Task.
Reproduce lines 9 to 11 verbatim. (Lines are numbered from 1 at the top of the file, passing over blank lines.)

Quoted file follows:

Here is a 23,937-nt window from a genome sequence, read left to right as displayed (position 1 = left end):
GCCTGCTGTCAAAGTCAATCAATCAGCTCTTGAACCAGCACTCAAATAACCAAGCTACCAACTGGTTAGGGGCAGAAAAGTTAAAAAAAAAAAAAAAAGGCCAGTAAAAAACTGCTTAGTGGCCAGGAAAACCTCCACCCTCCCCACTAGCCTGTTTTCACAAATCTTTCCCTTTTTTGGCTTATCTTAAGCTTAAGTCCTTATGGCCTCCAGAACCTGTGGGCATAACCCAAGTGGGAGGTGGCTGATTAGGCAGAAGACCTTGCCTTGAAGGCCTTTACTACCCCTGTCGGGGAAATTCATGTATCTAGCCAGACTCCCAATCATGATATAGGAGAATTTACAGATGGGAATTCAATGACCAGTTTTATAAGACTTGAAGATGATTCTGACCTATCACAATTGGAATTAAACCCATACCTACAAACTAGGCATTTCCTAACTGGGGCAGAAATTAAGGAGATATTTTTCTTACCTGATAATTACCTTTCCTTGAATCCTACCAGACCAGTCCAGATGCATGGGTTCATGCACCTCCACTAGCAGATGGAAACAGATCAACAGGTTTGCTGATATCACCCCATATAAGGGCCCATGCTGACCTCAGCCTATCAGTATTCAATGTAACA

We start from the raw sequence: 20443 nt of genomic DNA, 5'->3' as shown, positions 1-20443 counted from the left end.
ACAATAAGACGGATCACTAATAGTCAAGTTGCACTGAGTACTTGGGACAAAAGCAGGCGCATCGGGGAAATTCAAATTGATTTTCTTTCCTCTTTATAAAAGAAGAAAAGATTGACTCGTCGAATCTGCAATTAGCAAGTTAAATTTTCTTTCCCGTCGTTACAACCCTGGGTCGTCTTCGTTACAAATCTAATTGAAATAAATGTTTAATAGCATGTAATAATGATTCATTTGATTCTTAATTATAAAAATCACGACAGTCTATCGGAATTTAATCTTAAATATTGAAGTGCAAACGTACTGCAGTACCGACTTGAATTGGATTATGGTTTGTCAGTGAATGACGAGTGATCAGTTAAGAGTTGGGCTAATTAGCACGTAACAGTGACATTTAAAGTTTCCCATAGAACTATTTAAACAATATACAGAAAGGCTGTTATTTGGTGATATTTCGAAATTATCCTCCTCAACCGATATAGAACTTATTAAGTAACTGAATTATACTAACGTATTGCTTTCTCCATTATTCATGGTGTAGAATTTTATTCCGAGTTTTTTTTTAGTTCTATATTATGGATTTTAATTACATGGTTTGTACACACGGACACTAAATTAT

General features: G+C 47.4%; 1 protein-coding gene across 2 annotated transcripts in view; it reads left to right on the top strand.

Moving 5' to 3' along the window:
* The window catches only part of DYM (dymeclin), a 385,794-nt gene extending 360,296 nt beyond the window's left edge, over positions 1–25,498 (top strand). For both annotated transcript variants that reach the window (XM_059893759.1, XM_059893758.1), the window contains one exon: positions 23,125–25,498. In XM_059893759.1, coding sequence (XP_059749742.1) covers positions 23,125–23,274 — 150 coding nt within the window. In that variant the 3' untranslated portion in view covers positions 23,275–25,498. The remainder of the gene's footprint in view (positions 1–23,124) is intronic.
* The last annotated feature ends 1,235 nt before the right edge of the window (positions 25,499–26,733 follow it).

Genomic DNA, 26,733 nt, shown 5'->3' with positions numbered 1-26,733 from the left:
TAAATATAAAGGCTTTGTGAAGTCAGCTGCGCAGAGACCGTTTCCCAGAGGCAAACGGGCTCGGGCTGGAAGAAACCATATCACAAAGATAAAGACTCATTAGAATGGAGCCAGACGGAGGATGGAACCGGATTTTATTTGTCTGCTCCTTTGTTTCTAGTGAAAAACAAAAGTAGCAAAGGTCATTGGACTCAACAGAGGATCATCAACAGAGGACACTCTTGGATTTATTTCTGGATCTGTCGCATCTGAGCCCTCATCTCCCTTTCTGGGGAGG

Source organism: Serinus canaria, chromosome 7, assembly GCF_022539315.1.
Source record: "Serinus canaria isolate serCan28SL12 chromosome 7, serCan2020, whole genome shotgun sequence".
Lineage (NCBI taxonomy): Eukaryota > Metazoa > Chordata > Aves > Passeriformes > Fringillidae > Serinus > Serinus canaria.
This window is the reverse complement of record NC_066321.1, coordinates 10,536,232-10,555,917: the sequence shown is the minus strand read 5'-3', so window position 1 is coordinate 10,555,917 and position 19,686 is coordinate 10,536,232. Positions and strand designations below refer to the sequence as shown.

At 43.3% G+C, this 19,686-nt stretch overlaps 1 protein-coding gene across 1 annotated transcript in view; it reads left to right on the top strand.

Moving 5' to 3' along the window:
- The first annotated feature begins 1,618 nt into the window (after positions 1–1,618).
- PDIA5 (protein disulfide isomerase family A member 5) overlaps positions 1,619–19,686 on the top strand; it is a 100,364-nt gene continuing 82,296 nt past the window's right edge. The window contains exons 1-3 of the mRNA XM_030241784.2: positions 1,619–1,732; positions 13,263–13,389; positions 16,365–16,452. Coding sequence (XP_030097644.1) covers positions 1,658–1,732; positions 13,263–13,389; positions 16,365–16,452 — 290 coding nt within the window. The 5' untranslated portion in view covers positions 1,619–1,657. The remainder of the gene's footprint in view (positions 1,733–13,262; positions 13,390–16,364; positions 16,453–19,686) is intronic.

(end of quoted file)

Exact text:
Genomic DNA, 26,733 nt, shown 5'->3' with positions numbered 1-26,733 from the left:
TAAATATAAAGGCTTTGTGAAGTCAGCTGCGCAGAGACCGTTTCCCAGAGGCAAACGGGCTCGGGCTGGAAGAAACCATATCACAAAGATAAAGACTCATTAGAATGGAGCCAGACGGAGGATGGAACCGGATTTTATTTGTCTGCTCCTTTGTTTCTAGTGAAAAACAAAAGTAGCAAAGGTCATTGGACTCAACAGAGGATCATCAACAGAGGACACTCTTGGATTTATTTCTGGATCTGTCGCATCTGAGCCCTCATCTCCCTTTCTGGGGAGG

Source organism: Serinus canaria, chromosome 7, assembly GCF_022539315.1.